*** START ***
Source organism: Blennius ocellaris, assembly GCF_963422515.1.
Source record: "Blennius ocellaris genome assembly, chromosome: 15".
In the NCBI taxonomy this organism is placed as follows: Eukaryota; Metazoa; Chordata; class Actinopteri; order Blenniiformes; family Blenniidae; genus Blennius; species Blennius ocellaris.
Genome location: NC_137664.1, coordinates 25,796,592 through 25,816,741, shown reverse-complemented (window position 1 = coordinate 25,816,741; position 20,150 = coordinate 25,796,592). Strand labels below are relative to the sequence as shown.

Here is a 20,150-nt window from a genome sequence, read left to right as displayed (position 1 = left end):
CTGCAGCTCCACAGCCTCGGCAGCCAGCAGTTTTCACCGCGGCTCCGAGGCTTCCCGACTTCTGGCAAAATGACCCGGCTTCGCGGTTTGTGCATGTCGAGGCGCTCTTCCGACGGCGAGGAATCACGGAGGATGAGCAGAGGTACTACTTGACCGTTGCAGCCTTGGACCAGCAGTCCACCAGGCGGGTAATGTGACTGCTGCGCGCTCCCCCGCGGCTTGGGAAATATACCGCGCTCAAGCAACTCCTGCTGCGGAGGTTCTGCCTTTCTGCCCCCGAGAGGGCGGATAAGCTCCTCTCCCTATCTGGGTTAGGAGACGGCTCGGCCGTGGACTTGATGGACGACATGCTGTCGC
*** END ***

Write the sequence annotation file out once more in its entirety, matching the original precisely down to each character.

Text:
Source organism: Blennius ocellaris, assembly GCF_963422515.1.
Source record: "Blennius ocellaris genome assembly, chromosome: 15".
In the NCBI taxonomy this organism is placed as follows: Eukaryota; Metazoa; Chordata; class Actinopteri; order Blenniiformes; family Blenniidae; genus Blennius; species Blennius ocellaris.
Genome location: NC_137664.1, coordinates 25,796,592 through 25,816,741, shown reverse-complemented (window position 1 = coordinate 25,816,741; position 20,150 = coordinate 25,796,592). Strand labels below are relative to the sequence as shown.

Here is a 20,150-nt window from a genome sequence, read left to right as displayed (position 1 = left end):
CTGCAGCTCCACAGCCTCGGCAGCCAGCAGTTTTCACCGCGGCTCCGAGGCTTCCCGACTTCTGGCAAAATGACCCGGCTTCGCGGTTTGTGCATGTCGAGGCGCTCTTCCGACGGCGAGGAATCACGGAGGATGAGCAGAGGTACTACTTGACCGTTGCAGCCTTGGACCAGCAGTCCACCAGGCGGGTAATGTGACTGCTGCGCGCTCCCCCGCGGCTTGGGAAATATACCGCGCTCAAGCAACTCCTGCTGCGGAGGTTCTGCCTTTCTGCCCCCGAGAGGGCGGATAAGCTCCTCTCCCTATCTGGGTTAGGAGACGGCTCGGCCGTGGACTTGATGGACGACATGCTGTCGC